Table 1: Comparison among cranial bone grafting options [3].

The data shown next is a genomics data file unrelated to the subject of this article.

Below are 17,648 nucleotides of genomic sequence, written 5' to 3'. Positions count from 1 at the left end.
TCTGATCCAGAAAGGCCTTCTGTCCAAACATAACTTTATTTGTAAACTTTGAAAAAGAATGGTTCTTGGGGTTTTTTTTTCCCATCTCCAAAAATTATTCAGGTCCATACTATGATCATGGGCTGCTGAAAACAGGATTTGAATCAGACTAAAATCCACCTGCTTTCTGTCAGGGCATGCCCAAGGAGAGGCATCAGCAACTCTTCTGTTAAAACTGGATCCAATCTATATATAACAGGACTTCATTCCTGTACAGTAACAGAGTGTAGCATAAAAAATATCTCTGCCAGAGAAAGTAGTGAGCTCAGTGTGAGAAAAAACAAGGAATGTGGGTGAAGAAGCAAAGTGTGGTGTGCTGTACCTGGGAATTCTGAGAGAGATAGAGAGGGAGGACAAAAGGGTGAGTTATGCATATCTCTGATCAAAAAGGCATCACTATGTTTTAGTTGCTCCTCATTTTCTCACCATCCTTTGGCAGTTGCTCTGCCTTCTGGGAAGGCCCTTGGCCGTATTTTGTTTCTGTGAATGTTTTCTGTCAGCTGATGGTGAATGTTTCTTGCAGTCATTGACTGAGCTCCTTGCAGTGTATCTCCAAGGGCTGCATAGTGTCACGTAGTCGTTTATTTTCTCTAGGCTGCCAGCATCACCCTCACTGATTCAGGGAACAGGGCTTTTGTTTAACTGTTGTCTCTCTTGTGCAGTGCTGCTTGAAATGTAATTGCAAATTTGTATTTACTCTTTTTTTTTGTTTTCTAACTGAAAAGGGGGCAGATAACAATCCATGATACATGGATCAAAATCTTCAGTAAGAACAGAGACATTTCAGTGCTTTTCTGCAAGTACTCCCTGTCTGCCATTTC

Decellularized bone matrix (DecBM) has been proposed as a promising candidate for bone graft material. DecBM can be recellularized with autologous stem cells and can potentially be used to design customized grafts for clinical applications. There would be minimal risk of immune reactions due to the removal of cells and adding autologous stem cells. In addition, the similar biochemical and biophysical characteristics as native bone may result in improved integration with host tissues when compared with synthetic grafts. In previous animal studies, decellularization techniques have enabled the development of DecBM with little cytotoxic effect. The optimal decellularization process to create a suitable environment for mesenchymal stem cell’s (MSC) adhesion, proliferation, and osteogenic differentiation in vitro also has been determined [5]. In vivo testing has been performed by preparing DecBM in solid and particle forms. The solid DecBM showed limited cellular migration into the dense bone matrices [6]. Whereas the particles induced local bone formation in a rat calvarial critical sized defect (CSD) model, especially between the particles and surrounding host bone. In that study, MSC seeding was shown to have synergic effect on the bone formation [5]. However, similarly to natural bone grafting products that are currently available in the market, the major downside using solid or particle forms of DecBM was the absence of structural integrity, which limits their efficacy to the treatment of small, non-critical sized defects such as dental bone graft applications [7].